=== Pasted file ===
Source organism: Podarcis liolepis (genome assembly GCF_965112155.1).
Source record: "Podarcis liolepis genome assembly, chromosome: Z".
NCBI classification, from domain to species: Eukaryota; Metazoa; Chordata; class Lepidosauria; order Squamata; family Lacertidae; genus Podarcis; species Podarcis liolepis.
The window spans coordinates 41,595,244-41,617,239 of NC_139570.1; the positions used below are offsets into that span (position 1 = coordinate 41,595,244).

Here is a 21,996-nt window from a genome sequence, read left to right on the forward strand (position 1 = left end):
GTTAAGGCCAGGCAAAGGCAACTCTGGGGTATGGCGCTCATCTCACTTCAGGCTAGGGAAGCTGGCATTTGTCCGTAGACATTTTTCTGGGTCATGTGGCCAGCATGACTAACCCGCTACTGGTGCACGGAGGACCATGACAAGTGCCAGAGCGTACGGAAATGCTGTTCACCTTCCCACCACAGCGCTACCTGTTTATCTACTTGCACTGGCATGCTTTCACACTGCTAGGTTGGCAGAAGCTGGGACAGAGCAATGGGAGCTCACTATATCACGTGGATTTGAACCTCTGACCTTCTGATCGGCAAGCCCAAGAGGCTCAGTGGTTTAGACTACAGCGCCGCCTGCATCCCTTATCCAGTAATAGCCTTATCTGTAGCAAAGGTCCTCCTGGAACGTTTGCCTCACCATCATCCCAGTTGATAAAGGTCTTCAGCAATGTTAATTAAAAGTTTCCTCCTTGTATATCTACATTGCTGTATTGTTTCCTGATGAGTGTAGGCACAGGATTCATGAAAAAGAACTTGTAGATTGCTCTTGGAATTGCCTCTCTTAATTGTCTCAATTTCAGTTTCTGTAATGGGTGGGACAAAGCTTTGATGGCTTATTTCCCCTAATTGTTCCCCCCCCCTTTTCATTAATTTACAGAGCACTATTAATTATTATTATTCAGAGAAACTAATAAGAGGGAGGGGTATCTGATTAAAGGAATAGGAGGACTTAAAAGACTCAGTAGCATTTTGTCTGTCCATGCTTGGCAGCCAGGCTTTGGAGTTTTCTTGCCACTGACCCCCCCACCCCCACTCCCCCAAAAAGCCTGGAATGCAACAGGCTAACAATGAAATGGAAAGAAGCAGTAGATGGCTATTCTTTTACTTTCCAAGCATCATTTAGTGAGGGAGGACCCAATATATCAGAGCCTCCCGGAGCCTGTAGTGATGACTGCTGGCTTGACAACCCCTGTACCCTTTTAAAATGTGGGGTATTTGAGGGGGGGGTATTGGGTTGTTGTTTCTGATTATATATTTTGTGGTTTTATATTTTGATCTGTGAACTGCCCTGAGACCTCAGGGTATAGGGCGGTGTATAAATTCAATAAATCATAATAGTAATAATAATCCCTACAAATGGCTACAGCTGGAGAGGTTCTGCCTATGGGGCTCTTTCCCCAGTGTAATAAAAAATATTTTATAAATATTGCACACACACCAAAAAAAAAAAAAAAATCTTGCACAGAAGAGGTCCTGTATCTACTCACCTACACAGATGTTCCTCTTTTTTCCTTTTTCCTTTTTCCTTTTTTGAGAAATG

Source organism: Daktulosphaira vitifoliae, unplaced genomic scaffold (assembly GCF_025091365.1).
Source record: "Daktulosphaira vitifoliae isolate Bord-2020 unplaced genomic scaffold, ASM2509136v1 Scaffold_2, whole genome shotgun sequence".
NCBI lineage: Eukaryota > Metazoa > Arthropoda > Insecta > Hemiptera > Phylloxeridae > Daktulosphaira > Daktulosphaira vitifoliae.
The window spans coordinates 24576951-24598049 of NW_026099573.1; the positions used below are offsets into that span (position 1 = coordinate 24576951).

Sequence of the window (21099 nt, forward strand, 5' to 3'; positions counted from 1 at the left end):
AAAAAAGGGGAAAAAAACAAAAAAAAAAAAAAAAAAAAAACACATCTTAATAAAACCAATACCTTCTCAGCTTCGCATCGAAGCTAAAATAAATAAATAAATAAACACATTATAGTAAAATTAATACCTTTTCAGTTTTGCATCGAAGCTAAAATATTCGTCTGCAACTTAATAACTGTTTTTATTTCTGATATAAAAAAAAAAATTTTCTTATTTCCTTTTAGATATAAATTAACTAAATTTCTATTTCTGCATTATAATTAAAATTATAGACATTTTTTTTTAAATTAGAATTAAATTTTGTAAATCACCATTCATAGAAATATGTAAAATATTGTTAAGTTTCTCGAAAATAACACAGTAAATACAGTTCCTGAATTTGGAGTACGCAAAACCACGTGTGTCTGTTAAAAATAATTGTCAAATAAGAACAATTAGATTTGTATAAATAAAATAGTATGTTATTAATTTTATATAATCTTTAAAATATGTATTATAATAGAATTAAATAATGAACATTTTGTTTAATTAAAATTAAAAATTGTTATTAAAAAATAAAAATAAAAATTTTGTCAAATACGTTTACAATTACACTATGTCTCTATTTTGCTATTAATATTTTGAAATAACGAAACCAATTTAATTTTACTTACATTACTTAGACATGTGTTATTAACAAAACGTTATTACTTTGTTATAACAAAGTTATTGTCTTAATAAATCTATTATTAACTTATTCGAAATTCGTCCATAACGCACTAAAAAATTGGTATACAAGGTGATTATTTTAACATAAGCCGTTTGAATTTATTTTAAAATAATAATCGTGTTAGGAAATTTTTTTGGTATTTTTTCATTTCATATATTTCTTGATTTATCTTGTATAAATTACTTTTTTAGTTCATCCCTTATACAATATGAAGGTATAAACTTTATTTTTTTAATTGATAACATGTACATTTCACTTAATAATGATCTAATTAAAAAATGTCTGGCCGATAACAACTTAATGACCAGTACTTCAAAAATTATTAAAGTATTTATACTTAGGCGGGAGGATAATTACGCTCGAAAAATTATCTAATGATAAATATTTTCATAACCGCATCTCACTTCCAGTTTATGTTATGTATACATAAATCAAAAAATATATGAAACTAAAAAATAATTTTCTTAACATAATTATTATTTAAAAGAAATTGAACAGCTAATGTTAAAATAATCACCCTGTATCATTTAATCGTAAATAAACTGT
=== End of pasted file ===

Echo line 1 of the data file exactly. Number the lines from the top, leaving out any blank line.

Source organism: Podarcis liolepis (genome assembly GCF_965112155.1).